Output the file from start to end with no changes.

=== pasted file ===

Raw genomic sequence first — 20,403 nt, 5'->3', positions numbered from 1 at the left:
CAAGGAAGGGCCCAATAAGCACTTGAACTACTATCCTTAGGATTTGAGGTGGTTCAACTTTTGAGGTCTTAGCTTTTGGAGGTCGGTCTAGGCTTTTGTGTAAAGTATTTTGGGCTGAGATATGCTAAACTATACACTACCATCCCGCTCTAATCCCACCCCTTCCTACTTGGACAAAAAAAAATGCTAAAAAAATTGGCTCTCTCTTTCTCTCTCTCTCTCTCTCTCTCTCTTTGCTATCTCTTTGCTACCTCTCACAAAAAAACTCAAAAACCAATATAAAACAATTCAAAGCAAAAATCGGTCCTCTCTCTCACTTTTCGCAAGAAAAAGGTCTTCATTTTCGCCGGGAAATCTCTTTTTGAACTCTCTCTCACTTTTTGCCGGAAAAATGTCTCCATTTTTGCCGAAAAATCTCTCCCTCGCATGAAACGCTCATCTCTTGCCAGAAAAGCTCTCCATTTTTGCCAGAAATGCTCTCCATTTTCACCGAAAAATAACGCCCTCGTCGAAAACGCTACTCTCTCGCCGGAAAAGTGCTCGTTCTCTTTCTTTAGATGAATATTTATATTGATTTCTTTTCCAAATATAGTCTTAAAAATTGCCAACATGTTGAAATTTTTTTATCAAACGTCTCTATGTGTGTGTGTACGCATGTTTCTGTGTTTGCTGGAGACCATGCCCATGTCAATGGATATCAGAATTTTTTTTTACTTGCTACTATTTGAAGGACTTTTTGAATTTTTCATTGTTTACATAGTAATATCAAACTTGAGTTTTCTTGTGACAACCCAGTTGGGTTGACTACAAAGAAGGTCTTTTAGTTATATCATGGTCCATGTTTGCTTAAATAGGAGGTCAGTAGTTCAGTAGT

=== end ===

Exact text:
Raw genomic sequence first — 20,403 nt, 5'->3', positions numbered from 1 at the left:
CAAGGAAGGGCCCAATAAGCACTTGAACTACTATCCTTAGGATTTGAGGTGGTTCAACTTTTGAGGTCTTAGCTTTTGGAGGTCGGTCTAGGCTTTTGTGTAAAGTATTTTGGGCTGAGATATGCTAAACTATACACTACCATCCCGCTCTAATCCCACCCCTTCCTACTTGGACAAAAAAAAATGCTAAAAAAATTGGCTCTCTCTTTCTCTCTCTCTCTCTCTCTCTCTCTTTGCTATCTCTTTGCTACCTCTCACAAAAAAACTCAAAAACCAATATAAAACAATTCAAAGCAAAAATCGGTCCTCTCTCTCACTTTTCGCAAGAAAAAGGTCTTCATTTTCGCCGGGAAATCTCTTTTTGAACTCTCTCTCACTTTTTGCCGGAAAAATGTCTCCATTTTTGCCGAAAAATCTCTCCCTCGCATGAAACGCTCATCTCTTGCCAGAAAAGCTCTCCATTTTTGCCAGAAATGCTCTCCATTTTCACCGAAAAATAACGCCCTCGTCGAAAACGCTACTCTCTCGCCGGAAAAGTGCTCGTTCTCTTTCTTTAGATGAATATTTATATTGATTTCTTTTCCAAATATAGTCTTAAAAATTGCCAACATGTTGAAATTTTTTTATCAAACGTCTCTATGTGTGTGTGTACGCATGTTTCTGTGTTTGCTGGAGACCATGCCCATGTCAATGGATATCAGAATTTTTTTTTACTTGCTACTATTTGAAGGACTTTTTGAATTTTTCATTGTTTACATAGTAATATCAAACTTGAGTTTTCTTGTGACAACCCAGTTGGGTTGACTACAAAGAAGGTCTTTTAGTTATATCATGGTCCATGTTTGCTTAAATAGGAGGTCAGTAGTTCAGTAGT